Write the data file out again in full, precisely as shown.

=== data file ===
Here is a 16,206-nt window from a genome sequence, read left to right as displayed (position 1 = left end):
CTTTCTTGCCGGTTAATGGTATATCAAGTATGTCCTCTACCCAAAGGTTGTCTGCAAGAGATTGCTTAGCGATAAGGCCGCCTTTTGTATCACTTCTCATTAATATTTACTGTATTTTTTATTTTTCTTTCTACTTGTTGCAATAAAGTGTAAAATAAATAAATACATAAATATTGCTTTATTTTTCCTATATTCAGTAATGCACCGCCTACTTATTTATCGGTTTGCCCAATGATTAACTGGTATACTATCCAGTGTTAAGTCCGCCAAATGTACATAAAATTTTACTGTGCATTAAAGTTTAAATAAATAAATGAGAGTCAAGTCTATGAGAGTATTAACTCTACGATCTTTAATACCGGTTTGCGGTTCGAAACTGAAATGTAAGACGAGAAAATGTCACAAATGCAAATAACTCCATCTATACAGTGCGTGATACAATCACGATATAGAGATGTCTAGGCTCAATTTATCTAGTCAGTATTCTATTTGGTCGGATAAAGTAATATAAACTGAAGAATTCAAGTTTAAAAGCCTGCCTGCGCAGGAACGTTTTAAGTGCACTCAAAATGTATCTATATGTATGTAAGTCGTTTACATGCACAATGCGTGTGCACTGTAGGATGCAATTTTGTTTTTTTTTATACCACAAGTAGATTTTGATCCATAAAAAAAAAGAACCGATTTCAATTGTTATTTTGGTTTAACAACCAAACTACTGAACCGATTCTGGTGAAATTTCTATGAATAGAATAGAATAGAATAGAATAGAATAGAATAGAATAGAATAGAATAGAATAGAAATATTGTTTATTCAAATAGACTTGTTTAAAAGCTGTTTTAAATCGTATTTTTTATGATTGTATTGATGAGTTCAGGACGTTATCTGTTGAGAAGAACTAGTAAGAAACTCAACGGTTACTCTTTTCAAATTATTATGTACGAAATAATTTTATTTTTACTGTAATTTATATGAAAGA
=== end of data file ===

Here is a 16,206-nt window from a genome sequence, read left to right as displayed (position 1 = left end):
CTTTCTTGCCGGTTAATGGTATATCAAGTATGTCCTCTACCCAAAGGTTGTCTGCAAGAGATTGCTTAGCGATAAGGCCGCCTTTTGTATCACTTCTCATTAATATTTACTGTATTTTTTATTTTTCTTTCTACTTGTTGCAATAAAGTGTAAAATAAATAAATACATAAATATTGCTTTATTTTTCCTATATTCAGTAATGCACCGCCTACTTATTTATCGGTTTGCCCAATGATTAACTGGTATACTATCCAGTGTTAAGTCCGCCAAATGTACATAAAATTTTACTGTGCATTAAAGTTTAAATAAATAAATGAGAGTCAAGTCTATGAGAGTATTAACTCTACGATCTTTAATACCGGTTTGCGGTTCGAAACTGAAATGTAAGACGAGAAAATGTCACAAATGCAAATAACTCCATCTATACAGTGCGTGATACAATCACGATATAGAGATGTCTAGGCTCAATTTATCTAGTCAGTATTCTATTTGGTCGGATAAAGTAATATAAACTGAAGAATTCAAGTTTAAAAGCCTGCCTGCGCAGGAACGTTTTAAGTGCACTCAAAATGTATCTATATGTATGTAAGTCGTTTACATGCACAATGCGTGTGCACTGTAGGATGCAATTTTGTTTTTTTTTATACCACAAGTAGATTTTGATCCATAAAAAAAAAGAACCGATTTCAATTGTTATTTTGGTTTAACAACCAAACTACTGAACCGATTCTGGTGAAATTTCTATGAATAGAATAGAATAGAATAGAATAGAATAGAATAGAATAGAATAGAATAGAATAGAAATATTGTTTATTCAAATAGACTTGTTTAAAAGCTGTTTTAAATCGTATTTTTTATGATTGTATTGATGAGTTCAGGACGTTATCTGTTGAGAAGAACTAGTAAGAAACTCAACGGTTACTCTTTTCAAATTATTATGTACGAAATAATTTTATTTTTACTGTAATTTATATGAAAGA